Geothermal industry welcomes support

Geothermal energy potential in much of Australia is uncertain because of the great depths at which most of the hot rocks exist, and the difficulties of fracturing them to be able to inject water to capture their heat. Geothermal resources in Victoria, such as the project near Geelong, are of a more conventional type, but if the potential in South Australia’s deep Hot Dry Rock (HDR) resources can be tapped then it will be a significant source of energy.

This article highlights the support for the carbon price package from many sectors of the renewables industry. Friends of the Earth Australia has criticised the carbon price overall, for its generous handouts to polluters and for its limited impact on greenhouse gas emissions, but also welcomes the new infrastructure to deliver renewable energy contained within it.

Geothermal power heats up with newfound certainty

Adam Morton, The Age, July 12, 2011

SCIENTISTS estimate there is enough energy stored in hot rocks beneath Australia’s surface to meet its power demands millions of times over, but bold prognostications have not been enough for the geothermal industry.

Kevin Rudd’s abandonment of Labor’s first proposed emissions trading scheme hit the industry hard, with share prices plummeting and investors baulking. “That policy backflip has hurt the industry, no doubt,” says Terry Kallis, managing director of South Australian company geothermal Petratherm. Hot rocks power remains a highly speculative industry, but things are slowly looking up for Petratherm.

Last month, it began fracturing rock four kilometres beneath the Earth’s surface in the North Flinders Ranges using part of a $7 million federal government drilling grant — the key step in proving a geothermal reservoir can be created deep underground and the project has a future. Mr Kallis said he believes his is the only company with an active hot rocks project.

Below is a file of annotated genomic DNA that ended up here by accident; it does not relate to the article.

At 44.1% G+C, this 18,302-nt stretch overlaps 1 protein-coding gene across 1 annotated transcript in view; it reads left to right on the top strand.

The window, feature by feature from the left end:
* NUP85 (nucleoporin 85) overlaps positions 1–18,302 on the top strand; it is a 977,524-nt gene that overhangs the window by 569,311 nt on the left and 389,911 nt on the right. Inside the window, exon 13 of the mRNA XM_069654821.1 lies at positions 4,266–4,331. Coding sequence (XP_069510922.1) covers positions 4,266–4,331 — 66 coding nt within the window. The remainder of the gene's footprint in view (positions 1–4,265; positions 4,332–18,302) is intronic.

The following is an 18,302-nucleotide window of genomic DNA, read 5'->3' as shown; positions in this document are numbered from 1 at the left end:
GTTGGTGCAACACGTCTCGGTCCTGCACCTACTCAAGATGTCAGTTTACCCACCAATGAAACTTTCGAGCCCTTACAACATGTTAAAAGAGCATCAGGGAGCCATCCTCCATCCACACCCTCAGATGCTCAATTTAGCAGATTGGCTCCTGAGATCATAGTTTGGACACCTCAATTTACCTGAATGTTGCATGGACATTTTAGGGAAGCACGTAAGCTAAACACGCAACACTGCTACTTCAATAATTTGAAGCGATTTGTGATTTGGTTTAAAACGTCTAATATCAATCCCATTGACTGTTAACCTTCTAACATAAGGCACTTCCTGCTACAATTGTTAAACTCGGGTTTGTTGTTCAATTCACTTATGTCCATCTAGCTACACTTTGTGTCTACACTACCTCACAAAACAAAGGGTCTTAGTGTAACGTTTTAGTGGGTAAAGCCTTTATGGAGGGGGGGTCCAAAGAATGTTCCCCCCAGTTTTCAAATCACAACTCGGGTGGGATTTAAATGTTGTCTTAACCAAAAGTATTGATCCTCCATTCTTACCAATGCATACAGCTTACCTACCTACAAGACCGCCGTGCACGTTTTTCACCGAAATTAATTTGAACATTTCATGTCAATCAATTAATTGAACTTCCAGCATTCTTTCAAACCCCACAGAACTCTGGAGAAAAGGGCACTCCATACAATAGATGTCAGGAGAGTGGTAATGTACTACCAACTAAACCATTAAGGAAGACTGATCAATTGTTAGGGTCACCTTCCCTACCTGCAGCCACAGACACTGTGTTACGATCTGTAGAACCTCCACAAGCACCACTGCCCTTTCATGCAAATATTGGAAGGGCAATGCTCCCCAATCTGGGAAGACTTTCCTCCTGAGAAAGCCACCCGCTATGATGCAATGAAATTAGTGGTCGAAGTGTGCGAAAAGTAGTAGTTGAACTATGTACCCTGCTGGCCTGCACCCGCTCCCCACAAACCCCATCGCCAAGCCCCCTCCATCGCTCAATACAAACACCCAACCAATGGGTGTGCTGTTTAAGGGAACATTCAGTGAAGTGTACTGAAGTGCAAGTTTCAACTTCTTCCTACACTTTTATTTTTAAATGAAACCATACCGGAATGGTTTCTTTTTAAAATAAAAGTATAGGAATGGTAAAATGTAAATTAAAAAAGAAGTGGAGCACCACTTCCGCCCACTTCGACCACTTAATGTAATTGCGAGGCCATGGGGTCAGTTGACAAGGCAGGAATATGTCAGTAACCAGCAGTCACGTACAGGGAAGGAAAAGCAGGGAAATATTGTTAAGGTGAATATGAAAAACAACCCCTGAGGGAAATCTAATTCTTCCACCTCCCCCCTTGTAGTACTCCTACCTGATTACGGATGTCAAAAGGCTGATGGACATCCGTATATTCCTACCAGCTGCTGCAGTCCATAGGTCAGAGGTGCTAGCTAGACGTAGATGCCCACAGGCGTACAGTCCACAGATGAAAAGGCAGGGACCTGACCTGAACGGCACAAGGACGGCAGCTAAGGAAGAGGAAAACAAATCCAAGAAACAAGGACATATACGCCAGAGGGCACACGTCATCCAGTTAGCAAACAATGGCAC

Yesterday Petrotherm’s shares leapt 16 per cent, reaching a high of 23.5¢ before closing at 19¢. It is a far cry from its high of 92¢, but is an important reflection of the role the carbon price package — and a new $10 billion clean energy finance corporation, largely paid for with carbon tax revenue — could play in developing the industry.

“It has put us back on track, which is very important,” Mr Kallis says.

(Read the remainder of the article at The Age’s website)

One thought on “Geothermal industry welcomes support

  1. Geothermal is an exciting prospect. If environmental issues are secure, then it is a brilliant form of clean energy. Importantly it provides base-load power and has very few emissions. For a picture of an operating geothermal site go here:

    Notice the rain-forested environment appears unaffected by the power station.

    One issue with hot rock sites is the fracturing of rock. US experience has used an exotic blend of chemicals (kept secret until recently) that is believed to be very toxic. Hopefully toxic fracking materials will not be permitted in Australia as they can ruin underground water supplies.

    Another issue is that even where the same water (or a large percentage of it) is re-used, inevitably it dissolves unwanted minerals and brings these to the surface. Some of this material can be radio active, so disposal can be an issue.

    Mr. Kallis may be mistaken about being the only active hot rock project, although he would likely be better informed than me. But to my knowledge Geodynamics is still active in northern SA. They have had some encouraging outcomes. See:
    http://www.geodynamics.com.au/IRM/content/about_progresstodate.html

    Let us hope that the industry can regain some confidence in the future now that a carbon price is set to go. What we don’t want now is a withdrawal of that policy by a new government, presumably the one formed by the current Opposition. Even if the Gillard scheme is not optimal (yet) at least it is a start, and it will serve (hopefully) to further the use of safe geothermal energy.

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